Second Exam Study Guide Questions - ANTH 329 North American Indians

Subject To Change


Focus on section 4 - First Peoples and Oral Traditions.  Consult Schedule for reading assignments, PDF handouts, lecture points, web links, and supplemental materials.  The strongest graded essays will be those that are able to integrate examples and references from the lecture materials with textbook readings, and present them in a poignant, insightful manner.

A. Oral Traditions

1. What is conveyed through the stories: the messages? (consider the trickster and orphan quest motifs; and various cultural values)

a.  Who are the Myth Peoples, also known as the First Peoples, and what did they bring about? 

b.  What are among the fundamental "ontological principles" and "the bones" embedded in the oral traditions and what are their defining qualities?  Or rephrased, what are some of the primary mi'yp - "teachings" conveyed in the stories?  Provide an examples.

c.  Discuss the character, role and meaning of the Trickster and Orphan Quest "literary motifs."  Identify specific oral traditions that exemplify each of these motifs and discuss how the motifs are expressed in each oral tradition.  What are their implications for and correlations with human behavior?

d. Offer a discussion on the nature and dynamics of hnkhwelkhwlnet "our ways of life in the world," and its implications.

2. How are the stories told: what techniques are used, nature of language and delivery mode, how are words understood? (consider such features as terse nature of language, use of repetition, pauses, hand gestures, links, present verb tense form, audience response, the power of words, and the contrast between orality and literacy)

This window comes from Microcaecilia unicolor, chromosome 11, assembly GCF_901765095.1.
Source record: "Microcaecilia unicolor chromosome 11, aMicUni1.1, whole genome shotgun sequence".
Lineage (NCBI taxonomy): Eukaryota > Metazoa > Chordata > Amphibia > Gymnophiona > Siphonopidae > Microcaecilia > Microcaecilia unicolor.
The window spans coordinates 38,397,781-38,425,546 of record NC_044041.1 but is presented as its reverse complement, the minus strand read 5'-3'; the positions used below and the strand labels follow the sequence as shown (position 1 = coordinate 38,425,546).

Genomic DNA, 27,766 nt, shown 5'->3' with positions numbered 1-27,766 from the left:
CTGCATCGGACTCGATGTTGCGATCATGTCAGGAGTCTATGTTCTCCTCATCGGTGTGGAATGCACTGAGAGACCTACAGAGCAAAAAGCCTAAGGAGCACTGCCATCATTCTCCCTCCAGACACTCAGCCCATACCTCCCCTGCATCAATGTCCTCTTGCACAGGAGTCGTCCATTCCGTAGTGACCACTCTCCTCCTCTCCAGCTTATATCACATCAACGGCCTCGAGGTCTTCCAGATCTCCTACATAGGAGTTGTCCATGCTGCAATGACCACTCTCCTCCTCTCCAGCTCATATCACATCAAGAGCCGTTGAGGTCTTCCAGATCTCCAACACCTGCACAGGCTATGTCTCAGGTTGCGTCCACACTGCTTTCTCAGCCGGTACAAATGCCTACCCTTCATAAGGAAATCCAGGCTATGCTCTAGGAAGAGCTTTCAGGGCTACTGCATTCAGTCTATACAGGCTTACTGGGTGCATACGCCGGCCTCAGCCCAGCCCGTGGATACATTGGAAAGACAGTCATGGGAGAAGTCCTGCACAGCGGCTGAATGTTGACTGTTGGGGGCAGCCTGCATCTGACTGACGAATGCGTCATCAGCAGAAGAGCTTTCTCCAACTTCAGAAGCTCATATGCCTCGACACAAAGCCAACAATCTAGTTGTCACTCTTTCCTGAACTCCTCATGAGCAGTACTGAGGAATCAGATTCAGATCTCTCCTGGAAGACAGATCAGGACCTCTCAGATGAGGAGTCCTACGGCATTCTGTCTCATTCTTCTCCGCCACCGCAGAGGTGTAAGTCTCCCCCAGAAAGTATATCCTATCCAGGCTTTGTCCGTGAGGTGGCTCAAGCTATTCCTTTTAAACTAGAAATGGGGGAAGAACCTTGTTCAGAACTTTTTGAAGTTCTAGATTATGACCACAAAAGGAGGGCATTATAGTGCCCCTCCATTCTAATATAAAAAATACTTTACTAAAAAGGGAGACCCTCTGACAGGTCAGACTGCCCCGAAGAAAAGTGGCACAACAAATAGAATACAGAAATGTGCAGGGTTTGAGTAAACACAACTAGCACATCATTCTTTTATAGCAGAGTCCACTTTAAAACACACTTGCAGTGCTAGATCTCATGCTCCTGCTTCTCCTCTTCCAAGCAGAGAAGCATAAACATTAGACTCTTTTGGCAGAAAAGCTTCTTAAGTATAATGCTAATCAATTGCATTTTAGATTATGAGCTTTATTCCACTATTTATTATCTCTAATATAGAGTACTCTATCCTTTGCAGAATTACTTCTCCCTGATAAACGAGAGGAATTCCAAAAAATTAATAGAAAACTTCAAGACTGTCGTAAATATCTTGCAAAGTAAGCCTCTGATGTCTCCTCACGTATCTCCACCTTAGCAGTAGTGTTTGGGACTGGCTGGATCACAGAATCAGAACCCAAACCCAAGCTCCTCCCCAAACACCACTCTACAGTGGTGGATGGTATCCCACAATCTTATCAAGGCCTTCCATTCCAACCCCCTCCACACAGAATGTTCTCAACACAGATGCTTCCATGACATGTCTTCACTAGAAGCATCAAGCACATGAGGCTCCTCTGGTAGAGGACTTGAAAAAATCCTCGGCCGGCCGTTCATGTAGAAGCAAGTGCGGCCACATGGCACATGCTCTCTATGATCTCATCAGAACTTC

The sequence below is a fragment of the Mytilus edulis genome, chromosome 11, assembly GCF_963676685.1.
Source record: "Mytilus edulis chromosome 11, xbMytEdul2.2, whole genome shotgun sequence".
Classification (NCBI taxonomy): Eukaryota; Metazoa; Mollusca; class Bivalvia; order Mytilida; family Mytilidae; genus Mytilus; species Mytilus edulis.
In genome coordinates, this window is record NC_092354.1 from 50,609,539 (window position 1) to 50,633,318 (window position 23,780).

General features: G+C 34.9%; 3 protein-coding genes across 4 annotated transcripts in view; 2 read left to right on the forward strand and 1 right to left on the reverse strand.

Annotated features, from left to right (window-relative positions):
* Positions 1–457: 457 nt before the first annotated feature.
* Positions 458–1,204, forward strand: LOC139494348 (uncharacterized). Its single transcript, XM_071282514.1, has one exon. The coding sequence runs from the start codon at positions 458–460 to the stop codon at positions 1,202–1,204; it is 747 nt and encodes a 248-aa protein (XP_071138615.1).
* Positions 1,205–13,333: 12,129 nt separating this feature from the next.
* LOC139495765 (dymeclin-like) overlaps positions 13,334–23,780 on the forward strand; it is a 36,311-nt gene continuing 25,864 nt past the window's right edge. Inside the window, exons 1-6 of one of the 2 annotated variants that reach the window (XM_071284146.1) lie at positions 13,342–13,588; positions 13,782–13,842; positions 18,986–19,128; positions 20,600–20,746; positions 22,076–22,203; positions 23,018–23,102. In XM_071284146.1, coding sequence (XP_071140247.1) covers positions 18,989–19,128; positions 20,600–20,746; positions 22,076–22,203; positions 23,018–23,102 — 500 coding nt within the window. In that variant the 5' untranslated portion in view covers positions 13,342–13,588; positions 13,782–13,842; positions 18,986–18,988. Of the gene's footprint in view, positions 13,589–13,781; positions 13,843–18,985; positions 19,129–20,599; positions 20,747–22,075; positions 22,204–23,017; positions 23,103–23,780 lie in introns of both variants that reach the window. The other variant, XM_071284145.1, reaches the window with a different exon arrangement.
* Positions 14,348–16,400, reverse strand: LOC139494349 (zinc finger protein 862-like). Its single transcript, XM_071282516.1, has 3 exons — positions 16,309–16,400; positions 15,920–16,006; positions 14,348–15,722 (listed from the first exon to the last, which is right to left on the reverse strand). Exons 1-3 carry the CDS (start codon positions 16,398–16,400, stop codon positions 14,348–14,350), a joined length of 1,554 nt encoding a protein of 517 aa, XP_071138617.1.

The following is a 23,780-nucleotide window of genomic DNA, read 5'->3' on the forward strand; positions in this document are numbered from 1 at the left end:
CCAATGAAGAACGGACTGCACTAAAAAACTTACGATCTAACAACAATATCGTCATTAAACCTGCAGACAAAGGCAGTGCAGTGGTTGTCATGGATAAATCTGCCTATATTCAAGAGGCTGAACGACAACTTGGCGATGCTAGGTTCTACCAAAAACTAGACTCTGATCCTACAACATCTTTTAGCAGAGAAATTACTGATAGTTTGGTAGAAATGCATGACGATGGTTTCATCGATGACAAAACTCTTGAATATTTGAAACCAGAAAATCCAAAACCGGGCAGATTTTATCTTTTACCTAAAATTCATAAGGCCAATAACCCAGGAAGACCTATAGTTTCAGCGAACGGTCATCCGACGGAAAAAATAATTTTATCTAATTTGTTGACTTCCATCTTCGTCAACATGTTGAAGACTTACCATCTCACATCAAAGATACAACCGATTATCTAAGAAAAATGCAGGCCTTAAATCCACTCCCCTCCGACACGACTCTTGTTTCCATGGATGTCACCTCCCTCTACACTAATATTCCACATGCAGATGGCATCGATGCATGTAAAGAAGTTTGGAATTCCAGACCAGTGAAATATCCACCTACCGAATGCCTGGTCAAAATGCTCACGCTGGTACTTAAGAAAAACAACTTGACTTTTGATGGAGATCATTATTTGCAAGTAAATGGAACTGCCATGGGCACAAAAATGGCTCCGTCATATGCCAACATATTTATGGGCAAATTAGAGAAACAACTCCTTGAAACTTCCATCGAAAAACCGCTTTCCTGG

a. Contrast orality and oral communications with literacy and written communications.  What are the implications of orality and of literacy on how oral traditions are understood and conveyed?

b. What are among the specific techniques of telling used by storytellers in their telling of stories?

c. What is meant by the phrase, "breaking with the mouth"?  What are the implications of this understanding for storytelling and the culture of the Indian?

d. In considering the techniques often used by storytellers, the dynamics of orality, and the "power in words," how do these three processes coalesce and influence the role of the "listener" of a story?  In other words, what are among the primary intentions of a storyteller with regard to his or her audience?

e. Offer a discussion on the nature, role and importance of snukwnkhwtskhwts'mi'ls "fellow suffer," and it implications for both the "what" and "how" of stories.

3. How are the stories understood and for what purpose are they told: why do the stories continue to be told? (what are the intended consequences)

a. When and under what circumstances would the stories be told? (considering the time of the season, and the ceremonial and family cycle and events occurring in conjunction with the telling)

b. By whom and to whom would the stories be told? (considering who has the right and privilege to tell, i.e., their position in the family, and who is the intended audience)

c. What are among the purposes of the oral traditions? Or rephrased, why are the stories told?

d. What are some of the particular arguments against suggesting an "explanatory" purpose for the oral traditions?

e. What is the relationship between the oral traditions and the experiential world of actions and events, between oral narratives and ritual behavior? Or restated, what is the meaning of the phrases, "stories that make the world" and "the world is the story?"


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